by Janette Kenny, historical (2008)
Zebra, $4.99, ISBN 978-0-8217-8147-0
One Real Man is not the most groundbreaking Western historical romance around, but it's a pretty decent read nonetheless.
Gil Yancy has bought himself a third of the Rocky Point Ranch, only to learn when he arrives at the ranch that his old friend has been dead for some time now and this late friend's widow is a woman from his past: Josephine Andrews. Josie doesn't even try to pretend that she doesn't recognize Gil - she panics from the moment those two meet, thus giving the whole game away. Romance heroines, sigh. Anyway, Gil will learn that Josie, a former fallen woman (don't worry, she's not that fallen in the first place), is now trying to lead a respectable life with her daughter Sarah Ann. She is worried that the past will catch up with her. Well, little does the poor dear know that Gil is not the worst from her past to show up in her life. Wait until the big bad pimp from her past shows up at the doorstep...
Gil is a pretty standard Western hero, although he's not an ex-outlaw for once. There is nothing too memorable about him since he's a familiar reliable hero on a white steed character. Still, he has a pretty good rapport with Sarah Ann here, which allows him to demonstrate that he can be a good father to a young lady if he puts his mind to it. I find it odd, come to think of it, that his relationship with the heroine's daughter is much more interesting than his relationship with the heroine. Gil has a standard hero-to-the-rescue relationship with Josie - nothing too interesting there - while his relationship with Sarah Ann has some endearing and memorable moments absent in his relationship with Sarah Ann's mother.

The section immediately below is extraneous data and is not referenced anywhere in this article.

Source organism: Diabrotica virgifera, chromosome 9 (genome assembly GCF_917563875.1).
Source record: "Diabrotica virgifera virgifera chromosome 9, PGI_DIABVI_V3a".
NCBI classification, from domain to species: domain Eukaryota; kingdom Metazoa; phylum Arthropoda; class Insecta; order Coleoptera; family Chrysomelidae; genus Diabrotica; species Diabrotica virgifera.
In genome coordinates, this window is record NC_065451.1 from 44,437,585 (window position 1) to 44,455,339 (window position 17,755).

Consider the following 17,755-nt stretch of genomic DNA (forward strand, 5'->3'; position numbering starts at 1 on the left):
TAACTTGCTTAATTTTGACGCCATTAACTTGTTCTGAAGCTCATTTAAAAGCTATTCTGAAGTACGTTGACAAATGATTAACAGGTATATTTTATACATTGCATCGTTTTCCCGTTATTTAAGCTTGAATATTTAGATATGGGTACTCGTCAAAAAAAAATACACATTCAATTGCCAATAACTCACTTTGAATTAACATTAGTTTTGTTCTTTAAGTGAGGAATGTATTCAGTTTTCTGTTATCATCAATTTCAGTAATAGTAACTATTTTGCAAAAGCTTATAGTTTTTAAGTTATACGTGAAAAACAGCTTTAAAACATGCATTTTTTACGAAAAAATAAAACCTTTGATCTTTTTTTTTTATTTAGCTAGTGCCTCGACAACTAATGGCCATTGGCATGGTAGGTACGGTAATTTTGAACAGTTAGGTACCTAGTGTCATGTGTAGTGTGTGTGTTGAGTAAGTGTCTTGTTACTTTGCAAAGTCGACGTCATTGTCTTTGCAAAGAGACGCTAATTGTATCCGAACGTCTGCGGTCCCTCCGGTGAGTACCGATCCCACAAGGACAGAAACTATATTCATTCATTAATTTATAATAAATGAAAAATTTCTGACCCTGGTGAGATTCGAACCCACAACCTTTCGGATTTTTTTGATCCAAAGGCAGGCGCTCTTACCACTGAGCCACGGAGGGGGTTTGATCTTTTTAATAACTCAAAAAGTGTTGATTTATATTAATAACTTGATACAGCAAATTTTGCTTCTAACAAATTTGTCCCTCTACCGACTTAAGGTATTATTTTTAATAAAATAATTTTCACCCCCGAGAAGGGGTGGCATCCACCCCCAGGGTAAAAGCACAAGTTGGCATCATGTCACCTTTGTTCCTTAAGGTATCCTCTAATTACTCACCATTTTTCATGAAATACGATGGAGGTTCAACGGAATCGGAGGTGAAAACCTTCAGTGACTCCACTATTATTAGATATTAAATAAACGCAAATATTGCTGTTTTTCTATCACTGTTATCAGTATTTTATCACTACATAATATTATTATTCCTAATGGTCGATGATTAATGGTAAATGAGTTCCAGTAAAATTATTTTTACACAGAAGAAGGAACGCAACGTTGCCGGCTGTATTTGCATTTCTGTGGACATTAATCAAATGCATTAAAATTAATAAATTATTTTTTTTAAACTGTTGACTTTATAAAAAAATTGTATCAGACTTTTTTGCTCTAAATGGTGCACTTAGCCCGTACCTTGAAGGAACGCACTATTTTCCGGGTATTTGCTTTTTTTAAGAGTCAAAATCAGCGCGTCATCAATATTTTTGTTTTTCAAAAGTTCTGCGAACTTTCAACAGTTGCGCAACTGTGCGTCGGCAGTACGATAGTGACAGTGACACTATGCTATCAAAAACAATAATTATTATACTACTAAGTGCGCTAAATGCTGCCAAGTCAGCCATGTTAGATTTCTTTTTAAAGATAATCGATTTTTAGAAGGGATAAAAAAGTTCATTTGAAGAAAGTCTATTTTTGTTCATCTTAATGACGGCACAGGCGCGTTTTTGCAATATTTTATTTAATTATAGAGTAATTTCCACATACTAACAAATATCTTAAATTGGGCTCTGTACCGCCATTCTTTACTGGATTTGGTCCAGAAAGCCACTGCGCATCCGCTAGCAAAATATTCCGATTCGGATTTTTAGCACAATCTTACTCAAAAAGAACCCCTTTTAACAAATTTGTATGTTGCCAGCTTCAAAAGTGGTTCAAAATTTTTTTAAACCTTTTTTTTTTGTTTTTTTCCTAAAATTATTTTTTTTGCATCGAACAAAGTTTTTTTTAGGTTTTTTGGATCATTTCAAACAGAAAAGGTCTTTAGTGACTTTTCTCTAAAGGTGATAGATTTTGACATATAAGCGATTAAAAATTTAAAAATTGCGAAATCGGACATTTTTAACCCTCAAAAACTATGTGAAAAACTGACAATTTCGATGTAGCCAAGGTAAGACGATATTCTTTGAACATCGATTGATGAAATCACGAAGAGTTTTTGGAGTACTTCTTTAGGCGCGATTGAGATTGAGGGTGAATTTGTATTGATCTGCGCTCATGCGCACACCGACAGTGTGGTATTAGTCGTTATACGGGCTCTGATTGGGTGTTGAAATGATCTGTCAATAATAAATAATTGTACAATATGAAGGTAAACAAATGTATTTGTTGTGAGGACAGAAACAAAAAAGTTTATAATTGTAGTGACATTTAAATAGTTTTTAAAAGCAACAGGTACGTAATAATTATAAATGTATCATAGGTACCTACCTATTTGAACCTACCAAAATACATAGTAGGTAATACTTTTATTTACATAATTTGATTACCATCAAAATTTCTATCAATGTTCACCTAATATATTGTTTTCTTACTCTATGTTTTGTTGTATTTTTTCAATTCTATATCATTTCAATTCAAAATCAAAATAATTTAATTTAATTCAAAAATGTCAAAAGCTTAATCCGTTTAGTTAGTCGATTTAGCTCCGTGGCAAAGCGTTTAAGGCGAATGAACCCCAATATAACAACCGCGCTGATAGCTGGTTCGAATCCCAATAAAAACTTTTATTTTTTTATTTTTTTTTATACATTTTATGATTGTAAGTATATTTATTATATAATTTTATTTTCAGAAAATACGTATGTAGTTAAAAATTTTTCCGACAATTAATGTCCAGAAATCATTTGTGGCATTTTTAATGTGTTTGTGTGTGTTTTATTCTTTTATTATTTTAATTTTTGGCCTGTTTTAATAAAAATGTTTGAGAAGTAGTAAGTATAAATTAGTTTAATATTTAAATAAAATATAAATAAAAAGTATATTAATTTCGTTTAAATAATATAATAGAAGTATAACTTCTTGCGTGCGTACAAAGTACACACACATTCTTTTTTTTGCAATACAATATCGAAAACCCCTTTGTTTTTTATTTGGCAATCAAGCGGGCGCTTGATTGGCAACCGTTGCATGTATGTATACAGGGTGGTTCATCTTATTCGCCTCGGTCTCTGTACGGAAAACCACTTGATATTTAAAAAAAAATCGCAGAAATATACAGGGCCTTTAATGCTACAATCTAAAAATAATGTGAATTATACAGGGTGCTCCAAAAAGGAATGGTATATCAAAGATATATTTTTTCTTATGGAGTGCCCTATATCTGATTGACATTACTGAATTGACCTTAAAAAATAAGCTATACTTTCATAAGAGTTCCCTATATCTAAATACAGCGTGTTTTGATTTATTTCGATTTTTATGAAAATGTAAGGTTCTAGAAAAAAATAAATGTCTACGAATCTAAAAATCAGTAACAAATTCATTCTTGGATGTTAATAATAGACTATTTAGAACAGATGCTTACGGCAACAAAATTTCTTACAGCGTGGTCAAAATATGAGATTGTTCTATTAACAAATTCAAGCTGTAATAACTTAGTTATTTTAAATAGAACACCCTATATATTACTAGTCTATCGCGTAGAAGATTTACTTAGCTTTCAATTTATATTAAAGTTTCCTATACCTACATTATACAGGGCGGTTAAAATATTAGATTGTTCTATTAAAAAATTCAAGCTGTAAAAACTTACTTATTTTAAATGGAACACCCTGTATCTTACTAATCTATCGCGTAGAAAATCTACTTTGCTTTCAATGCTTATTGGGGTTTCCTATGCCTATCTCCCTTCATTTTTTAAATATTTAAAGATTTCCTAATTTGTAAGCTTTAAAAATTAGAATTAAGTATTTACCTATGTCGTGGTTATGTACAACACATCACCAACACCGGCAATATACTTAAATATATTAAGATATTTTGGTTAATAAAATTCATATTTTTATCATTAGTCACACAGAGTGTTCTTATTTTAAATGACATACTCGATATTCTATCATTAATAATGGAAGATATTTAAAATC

Josie starts out as this annoying overemotional creature trying very hard to hog secrets to herself. However, Josie soon snaps out of her nonsense and starts taking up measures to protect herself and Sarah Ann. She becomes a more tolerable character as a result.
One Real Man is, however, a very readable story. The pacing is fine, and there is a pretty good build up to the climatic confrontation with the bad guy. While this story has a few twists that come out straight from a soap opera, the story itself is an entertaining one. If anything, the author can tell a story here.
Therefore, while I can't say that I find the characters or their story particularly memorable, I can say that this is a pretty enjoyable read while it lasts.
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